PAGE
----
The core self which progresses from two to six months of age
The subjective self which emerges at seven to fifteen months of age
The verbal self that becomes apparent from sixteen months or so onwards
The narrative self which develops around the third or fourth year of life
During the phase of the emergent self, the primary function of the maternal selfobject is nurturing,
soothing. All in the process of allowing this emerging self to embed in what Kohut has termed
the 'self-selfobject matrix'.
During the core self period the primary maternal function is the progressive naming and validation of affective expression -
it is so-called 'affective attunement'.
During the subjective self phase, when the earliest signs of the representational
self (with its capacity to recall and then to compare a memory with present experience) arise,
the primary maternal function is the naming, the validation and the assimilation of affect and affective experience.
In the later phase of this subjective
self, the concepts of Furer's 'emotional refuelling' and the 'practicing subphase' component of self elaboration
(described by Margaret Mahler) become evident - as well as the concept of
intersubjectivity: the experiencing of 'two minds in harmony or disharmony'.
These affects colour and, further, shade experience. They elaborate the 'social style' of the
During this period, the maternal selfobject function is to name, to validate and to help organise the
assimilation of social and personal experience.
The progressive role of cognition complicates the picture. What was once obvious
self experience exhibited on the face and in body movements now becomes elaborately reorganised
in response to the primary care giver, the family and the developing social environment.
The interplay of the instruments
of the self slowly evolves into a personal symphony where each instrument becomes less and
less evident yet continues to play its part in the final expression and experience of the personal self.
During the period of the narrative self somewhere around the third or fourth year of life, the
concept of time begins to become more and more part of the self state, and the relevance of
past, present, and future makes its presence felt.
Stories have become more and more relevant, and the recognition of a history of self and its
future further expand the self state.
In therapy, the 'self in need' responds to the empathic immersion
of the therapist by forming transference-like interactions, and by calling upon functions from
the therapist, to respond to previously wilted affective self experience or what I would
call 'overmodulated' affective self experience, or on the other hand, to 'undermodulated' affective intensity.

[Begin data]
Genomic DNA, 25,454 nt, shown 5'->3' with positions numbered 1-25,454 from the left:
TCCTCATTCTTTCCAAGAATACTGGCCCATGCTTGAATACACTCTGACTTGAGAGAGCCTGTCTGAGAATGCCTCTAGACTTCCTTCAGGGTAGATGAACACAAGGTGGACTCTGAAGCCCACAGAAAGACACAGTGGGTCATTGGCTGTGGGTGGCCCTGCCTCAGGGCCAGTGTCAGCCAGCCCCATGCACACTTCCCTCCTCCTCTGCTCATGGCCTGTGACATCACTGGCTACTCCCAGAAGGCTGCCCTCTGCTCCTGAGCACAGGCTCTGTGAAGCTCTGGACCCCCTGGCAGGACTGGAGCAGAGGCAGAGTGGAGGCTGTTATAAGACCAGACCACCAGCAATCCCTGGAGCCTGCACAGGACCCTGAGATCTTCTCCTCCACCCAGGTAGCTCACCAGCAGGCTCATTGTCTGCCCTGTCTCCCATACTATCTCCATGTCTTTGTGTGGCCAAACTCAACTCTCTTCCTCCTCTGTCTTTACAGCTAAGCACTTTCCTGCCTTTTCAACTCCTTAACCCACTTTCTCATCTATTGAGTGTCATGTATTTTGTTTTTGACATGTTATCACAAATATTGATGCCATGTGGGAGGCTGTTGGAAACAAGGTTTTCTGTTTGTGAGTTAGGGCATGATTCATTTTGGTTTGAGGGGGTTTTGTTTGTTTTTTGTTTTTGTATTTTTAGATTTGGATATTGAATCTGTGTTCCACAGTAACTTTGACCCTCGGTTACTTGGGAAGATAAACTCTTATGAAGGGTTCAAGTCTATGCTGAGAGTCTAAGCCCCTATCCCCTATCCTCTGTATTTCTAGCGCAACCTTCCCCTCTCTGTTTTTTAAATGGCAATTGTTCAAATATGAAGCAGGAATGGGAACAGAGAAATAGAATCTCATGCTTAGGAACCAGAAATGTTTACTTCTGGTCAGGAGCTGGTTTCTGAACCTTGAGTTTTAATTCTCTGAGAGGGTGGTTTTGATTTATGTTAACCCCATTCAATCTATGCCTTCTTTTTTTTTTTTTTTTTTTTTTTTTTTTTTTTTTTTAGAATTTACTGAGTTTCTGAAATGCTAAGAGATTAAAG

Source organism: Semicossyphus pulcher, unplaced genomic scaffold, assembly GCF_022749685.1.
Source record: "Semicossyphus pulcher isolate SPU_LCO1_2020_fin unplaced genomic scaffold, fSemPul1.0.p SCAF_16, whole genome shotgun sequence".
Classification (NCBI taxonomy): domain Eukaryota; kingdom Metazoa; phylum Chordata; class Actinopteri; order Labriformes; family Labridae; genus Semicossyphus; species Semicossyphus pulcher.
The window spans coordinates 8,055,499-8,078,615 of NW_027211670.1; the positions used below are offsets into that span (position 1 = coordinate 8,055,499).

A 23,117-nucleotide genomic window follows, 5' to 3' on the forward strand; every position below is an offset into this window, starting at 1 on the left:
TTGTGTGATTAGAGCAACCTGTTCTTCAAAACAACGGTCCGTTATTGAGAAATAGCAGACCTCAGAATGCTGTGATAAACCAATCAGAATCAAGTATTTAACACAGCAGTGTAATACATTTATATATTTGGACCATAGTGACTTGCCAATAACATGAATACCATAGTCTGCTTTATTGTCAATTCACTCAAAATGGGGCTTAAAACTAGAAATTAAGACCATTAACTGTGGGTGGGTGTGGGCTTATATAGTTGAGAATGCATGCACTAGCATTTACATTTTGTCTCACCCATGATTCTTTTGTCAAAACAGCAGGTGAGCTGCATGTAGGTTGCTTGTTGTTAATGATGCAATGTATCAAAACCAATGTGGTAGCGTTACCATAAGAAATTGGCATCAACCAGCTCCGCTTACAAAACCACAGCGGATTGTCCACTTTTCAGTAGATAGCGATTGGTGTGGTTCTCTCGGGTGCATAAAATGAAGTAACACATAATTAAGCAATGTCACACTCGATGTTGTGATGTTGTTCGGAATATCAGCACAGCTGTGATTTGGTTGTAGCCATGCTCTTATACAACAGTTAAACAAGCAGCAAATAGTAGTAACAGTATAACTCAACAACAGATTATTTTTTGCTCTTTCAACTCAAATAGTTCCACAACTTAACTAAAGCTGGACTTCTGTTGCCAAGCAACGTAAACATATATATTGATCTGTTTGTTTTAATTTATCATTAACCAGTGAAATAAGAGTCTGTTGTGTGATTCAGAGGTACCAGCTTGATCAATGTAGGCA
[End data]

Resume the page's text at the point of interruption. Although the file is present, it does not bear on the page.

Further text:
As well, the yearning for competence, self-esteem, and goal directed behaviour also calls upon
functions of the therapist to redress past 'failed' self-primary selfobject experiences.
The therapeutic self-selfobject experience brings about these transference-like states of, the
needs for idealising selfobject or mirroring selfobject or the twinship selfobject experience.
The important contribution of the therapeutic selfobject is to provide a capacity to function in
such a way that the self reverberates to, not fragments with, the 'containing' environment.
These 'self-therapeutic selfobject' transference like states require a response from the therapist:
(a) In the mirroring self-selfobject experience, the need of the self is for a mirroring
response which works towards the building of self esteem, self assertion, goal directed
behaviour, and personal fulfilment.
(b) the idealising selfobject requirement, is that of internalising a soothing function
which leads to a stability of the self and a move towards ethical standards, cultural activities,
morality, and perhaps creativity.
(c) In the twinship of self and selfobject need, the therapist is required to provide a sense
of belongingness in a familiar and cultural matrix, a sense of oneness with one's cultural, traditions,
and societal values, 'a being part of the human race and of the human experience'.
Failure of the primary care giver to provide these responses brings about a lack of cohesion of
self, a low self esteem, a diminished sense of vitality, and a functional disharmony deteriorating
from a sense of order to that of a chaos. There is a lack of self validity, a disavowal of certain
affective self experiences, a limitation of the participation in certain environmental experiences,
a diminution in initiative, a lack of goal directed behaviour, which involves initiative, purpose,
ambition, and assertion, the inability to be alone, the lack of a cultural self, and the creative self,
the lack of ability to organise productive 'organisation' behaviour, the failure to be empathic, a
failure to organise time, space, money, and purpose, a failure in appreciation of one's emotional
states and their affects, a failure in oedipal maturation, a failure of adolescent separation
behaviour, a failure to grow and mature with time, and more pathologically, if there is more
pathological than all the above, the fragmented states either acute or chronic of the narcissistic
state and borderline personality and behavioural structures.